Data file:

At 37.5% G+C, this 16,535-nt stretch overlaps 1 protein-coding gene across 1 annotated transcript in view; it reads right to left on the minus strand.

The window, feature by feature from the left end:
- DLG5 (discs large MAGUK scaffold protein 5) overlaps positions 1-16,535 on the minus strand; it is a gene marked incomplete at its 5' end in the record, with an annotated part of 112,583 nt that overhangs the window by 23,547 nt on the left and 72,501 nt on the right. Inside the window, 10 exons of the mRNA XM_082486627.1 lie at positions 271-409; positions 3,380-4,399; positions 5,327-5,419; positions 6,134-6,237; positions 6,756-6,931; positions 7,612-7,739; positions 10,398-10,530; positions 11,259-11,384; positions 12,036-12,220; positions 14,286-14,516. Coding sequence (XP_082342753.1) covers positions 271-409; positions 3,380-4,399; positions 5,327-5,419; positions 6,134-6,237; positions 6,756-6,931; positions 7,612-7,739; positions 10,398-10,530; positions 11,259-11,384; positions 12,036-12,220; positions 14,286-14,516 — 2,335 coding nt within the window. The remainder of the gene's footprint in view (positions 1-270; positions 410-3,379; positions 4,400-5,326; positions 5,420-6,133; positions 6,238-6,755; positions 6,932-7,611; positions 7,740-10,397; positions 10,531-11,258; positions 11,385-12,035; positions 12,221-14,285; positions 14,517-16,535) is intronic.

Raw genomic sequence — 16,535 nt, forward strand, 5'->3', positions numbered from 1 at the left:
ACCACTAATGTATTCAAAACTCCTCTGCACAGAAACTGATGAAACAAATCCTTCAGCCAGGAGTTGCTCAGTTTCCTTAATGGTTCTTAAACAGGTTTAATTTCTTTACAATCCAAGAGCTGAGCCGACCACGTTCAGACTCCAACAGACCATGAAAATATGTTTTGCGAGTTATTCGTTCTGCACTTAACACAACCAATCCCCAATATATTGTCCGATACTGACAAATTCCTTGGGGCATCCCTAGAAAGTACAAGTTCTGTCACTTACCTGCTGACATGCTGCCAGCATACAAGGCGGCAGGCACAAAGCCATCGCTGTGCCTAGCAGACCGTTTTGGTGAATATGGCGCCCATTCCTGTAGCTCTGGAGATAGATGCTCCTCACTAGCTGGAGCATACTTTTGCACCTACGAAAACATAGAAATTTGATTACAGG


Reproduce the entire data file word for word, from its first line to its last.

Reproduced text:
At 37.5% G+C, this 16,535-nt stretch overlaps 1 protein-coding gene across 1 annotated transcript in view; it reads right to left on the minus strand.

The window, feature by feature from the left end:
- DLG5 (discs large MAGUK scaffold protein 5) overlaps positions 1-16,535 on the minus strand; it is a gene marked incomplete at its 5' end in the record, with an annotated part of 112,583 nt that overhangs the window by 23,547 nt on the left and 72,501 nt on the right. Inside the window, 10 exons of the mRNA XM_082486627.1 lie at positions 271-409; positions 3,380-4,399; positions 5,327-5,419; positions 6,134-6,237; positions 6,756-6,931; positions 7,612-7,739; positions 10,398-10,530; positions 11,259-11,384; positions 12,036-12,220; positions 14,286-14,516. Coding sequence (XP_082342753.1) covers positions 271-409; positions 3,380-4,399; positions 5,327-5,419; positions 6,134-6,237; positions 6,756-6,931; positions 7,612-7,739; positions 10,398-10,530; positions 11,259-11,384; positions 12,036-12,220; positions 14,286-14,516 — 2,335 coding nt within the window. The remainder of the gene's footprint in view (positions 1-270; positions 410-3,379; positions 4,400-5,326; positions 5,420-6,133; positions 6,238-6,755; positions 6,932-7,611; positions 7,740-10,397; positions 10,531-11,258; positions 11,385-12,035; positions 12,221-14,285; positions 14,517-16,535) is intronic.

Raw genomic sequence — 16,535 nt, forward strand, 5'->3', positions numbered from 1 at the left:
ACCACTAATGTATTCAAAACTCCTCTGCACAGAAACTGATGAAACAAATCCTTCAGCCAGGAGTTGCTCAGTTTCCTTAATGGTTCTTAAACAGGTTTAATTTCTTTACAATCCAAGAGCTGAGCCGACCACGTTCAGACTCCAACAGACCATGAAAATATGTTTTGCGAGTTATTCGTTCTGCACTTAACACAACCAATCCCCAATATATTGTCCGATACTGACAAATTCCTTGGGGCATCCCTAGAAAGTACAAGTTCTGTCACTTACCTGCTGACATGCTGCCAGCATACAAGGCGGCAGGCACAAAGCCATCGCTGTGCCTAGCAGACCGTTTTGGTGAATATGGCGCCCATTCCTGTAGCTCTGGAGATAGATGCTCCTCACTAGCTGGAGCATACTTTTGCACCTACGAAAACATAGAAATTTGATTACAGG